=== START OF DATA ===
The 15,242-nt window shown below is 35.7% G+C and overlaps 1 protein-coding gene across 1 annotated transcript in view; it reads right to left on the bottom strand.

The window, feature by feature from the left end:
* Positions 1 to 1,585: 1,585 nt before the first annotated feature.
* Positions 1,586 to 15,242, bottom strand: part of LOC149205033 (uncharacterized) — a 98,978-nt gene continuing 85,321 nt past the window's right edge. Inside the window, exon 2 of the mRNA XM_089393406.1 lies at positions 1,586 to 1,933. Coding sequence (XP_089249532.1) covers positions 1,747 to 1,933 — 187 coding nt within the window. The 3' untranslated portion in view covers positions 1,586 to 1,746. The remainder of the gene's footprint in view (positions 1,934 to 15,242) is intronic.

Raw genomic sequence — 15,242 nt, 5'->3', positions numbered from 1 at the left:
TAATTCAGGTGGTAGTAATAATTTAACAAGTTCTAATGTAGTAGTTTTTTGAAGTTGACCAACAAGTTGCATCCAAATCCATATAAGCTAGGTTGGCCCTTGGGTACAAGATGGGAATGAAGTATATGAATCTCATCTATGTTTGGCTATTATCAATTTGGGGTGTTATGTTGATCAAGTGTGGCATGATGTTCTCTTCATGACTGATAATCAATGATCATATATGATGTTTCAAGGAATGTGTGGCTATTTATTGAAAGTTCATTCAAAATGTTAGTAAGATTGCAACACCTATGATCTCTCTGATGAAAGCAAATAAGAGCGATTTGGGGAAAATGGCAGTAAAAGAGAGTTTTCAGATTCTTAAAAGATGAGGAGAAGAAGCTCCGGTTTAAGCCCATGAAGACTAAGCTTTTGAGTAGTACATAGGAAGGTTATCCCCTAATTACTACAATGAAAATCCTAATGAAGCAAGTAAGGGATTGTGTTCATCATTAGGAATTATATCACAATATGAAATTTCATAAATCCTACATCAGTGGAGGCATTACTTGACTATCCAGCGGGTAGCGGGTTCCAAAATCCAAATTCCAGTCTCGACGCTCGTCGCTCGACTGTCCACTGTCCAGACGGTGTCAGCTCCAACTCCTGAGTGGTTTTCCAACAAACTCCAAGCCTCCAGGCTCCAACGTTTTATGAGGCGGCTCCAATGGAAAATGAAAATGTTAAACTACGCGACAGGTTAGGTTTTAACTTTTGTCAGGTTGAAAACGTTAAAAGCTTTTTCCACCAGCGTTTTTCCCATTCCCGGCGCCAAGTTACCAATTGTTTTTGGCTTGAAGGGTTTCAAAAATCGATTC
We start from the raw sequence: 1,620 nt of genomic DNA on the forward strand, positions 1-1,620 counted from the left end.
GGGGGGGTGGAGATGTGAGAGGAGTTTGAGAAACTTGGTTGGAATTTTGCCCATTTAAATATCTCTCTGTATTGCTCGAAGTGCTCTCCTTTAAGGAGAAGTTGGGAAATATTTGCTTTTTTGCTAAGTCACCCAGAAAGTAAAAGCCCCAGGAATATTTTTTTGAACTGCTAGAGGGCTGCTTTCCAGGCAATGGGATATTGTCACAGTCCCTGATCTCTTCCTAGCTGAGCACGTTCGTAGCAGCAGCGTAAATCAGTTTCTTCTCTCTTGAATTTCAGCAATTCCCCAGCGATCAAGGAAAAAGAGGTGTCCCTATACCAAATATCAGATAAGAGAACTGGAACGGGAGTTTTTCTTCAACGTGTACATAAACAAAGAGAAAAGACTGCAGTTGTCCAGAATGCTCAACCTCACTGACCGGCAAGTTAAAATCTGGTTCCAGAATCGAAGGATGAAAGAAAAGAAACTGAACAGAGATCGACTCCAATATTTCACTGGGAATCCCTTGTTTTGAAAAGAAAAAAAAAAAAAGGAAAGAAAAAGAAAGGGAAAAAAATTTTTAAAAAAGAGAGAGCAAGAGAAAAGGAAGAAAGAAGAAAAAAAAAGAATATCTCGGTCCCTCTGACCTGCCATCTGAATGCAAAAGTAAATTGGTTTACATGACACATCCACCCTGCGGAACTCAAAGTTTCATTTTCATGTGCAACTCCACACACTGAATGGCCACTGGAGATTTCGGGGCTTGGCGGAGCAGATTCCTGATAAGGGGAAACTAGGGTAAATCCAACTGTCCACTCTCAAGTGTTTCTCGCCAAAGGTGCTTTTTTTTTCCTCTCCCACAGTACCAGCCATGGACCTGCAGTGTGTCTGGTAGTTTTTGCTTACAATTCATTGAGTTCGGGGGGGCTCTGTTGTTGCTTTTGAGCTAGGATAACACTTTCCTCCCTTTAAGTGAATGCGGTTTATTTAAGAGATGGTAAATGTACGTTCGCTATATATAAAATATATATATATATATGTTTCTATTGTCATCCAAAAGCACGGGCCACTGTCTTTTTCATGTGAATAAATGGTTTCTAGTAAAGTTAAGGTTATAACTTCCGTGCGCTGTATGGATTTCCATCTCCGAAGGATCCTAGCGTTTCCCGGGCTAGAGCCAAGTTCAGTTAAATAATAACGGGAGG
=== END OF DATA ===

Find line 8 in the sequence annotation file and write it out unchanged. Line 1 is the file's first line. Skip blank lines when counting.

GGGGGGGTGGAGATGTGAGAGGAGTTTGAGAAACTTGGTTGGAATTTTGCCCATTTAAATATCTCTCTGTATTGCTCGAAGTGCTCTCCTTTAAGGAGAAGTTGGGAAATATTTGCTTTTTTGCTAAGTCACCCAGAAAGTAAAAGCCCCAGGAATATTTTTTTGAACTGCTAGAGGGCTGCTTTCCAGGCAATGGGATATTGTCACAGTCCCTGATCTCTTCCTAGCTGAGCACGTTCGTAGCAGCAGCGTAAATCAGTTTCTTCTCTCTTGAATTTCAGCAATTCCCCAGCGATCAAGGAAAAAGAGGTGTCCCTATACCAAATATCAGATAAGAGAACTGGAACGGGAGTTTTTCTTCAACGTGTACATAAACAAAGAGAAAAGACTGCAGTTGTCCAGAATGCTCAACCTCACTGACCGGCAAGTTAAAATCTGGTTCCAGAATCGAAGGATGAAAGAAAAGAAACTGAACAGAGATCGACTCCAATATTTCACTGGGAATCCCTTGTTTTGAAAAGAAAAAAAAAAAAAGGAAAGAAAAAGAAAGGGAAAAAAATTTTTAAAAAAGAGAGAGCAAGAGAAAAGGAAGAAAGAAGAAAAAAAAAGAATATCTCGGTCCCTCTGACCTGCCATCTGAATGCAAAAGTAAATTGGTTTACATGACACATCCACCCTGCGGAACTCAAAGTTTCATTTTCATGTGCAACTCCACACACTGAATGGCCACTGGAGATTTCGGGGCTTGGCGGAGCAGATTCCTGATAAGGGGAAACTAGGGTAAATCCAACTGTCCACTCTCAAGTGTTTCTCGCCAAAGGTGCTTTTTTTTTCCTCTCCCACAGTACCAGCCATGGACCTGCAGTGTGTCTGGTAGTTTTTGCTTACAATTCATTGAGTTCGGGGGGGCTCTGTTGTTGCTTTTGAGCTAGGATAACACTTTCCTCCCTTTAAGTGAATGCGGTTTATTTAAGAGATGGTAAATGTACGTTCGCTATATATAAAATATATATATATATATGTTTCTATTGTCATCCAAAAGCACGGGCCACTGTCTTTTTCATGTGAATAAATGGTTTCTAGTAAAGTTAAGGTTATAACTTCCGTGCGCTGTATGGATTTCCATCTCCGAAGGATCCTAGCGTTTCCCGGGCTAGAGCCAAGTTCAGTTAAATAATAACGGGAGG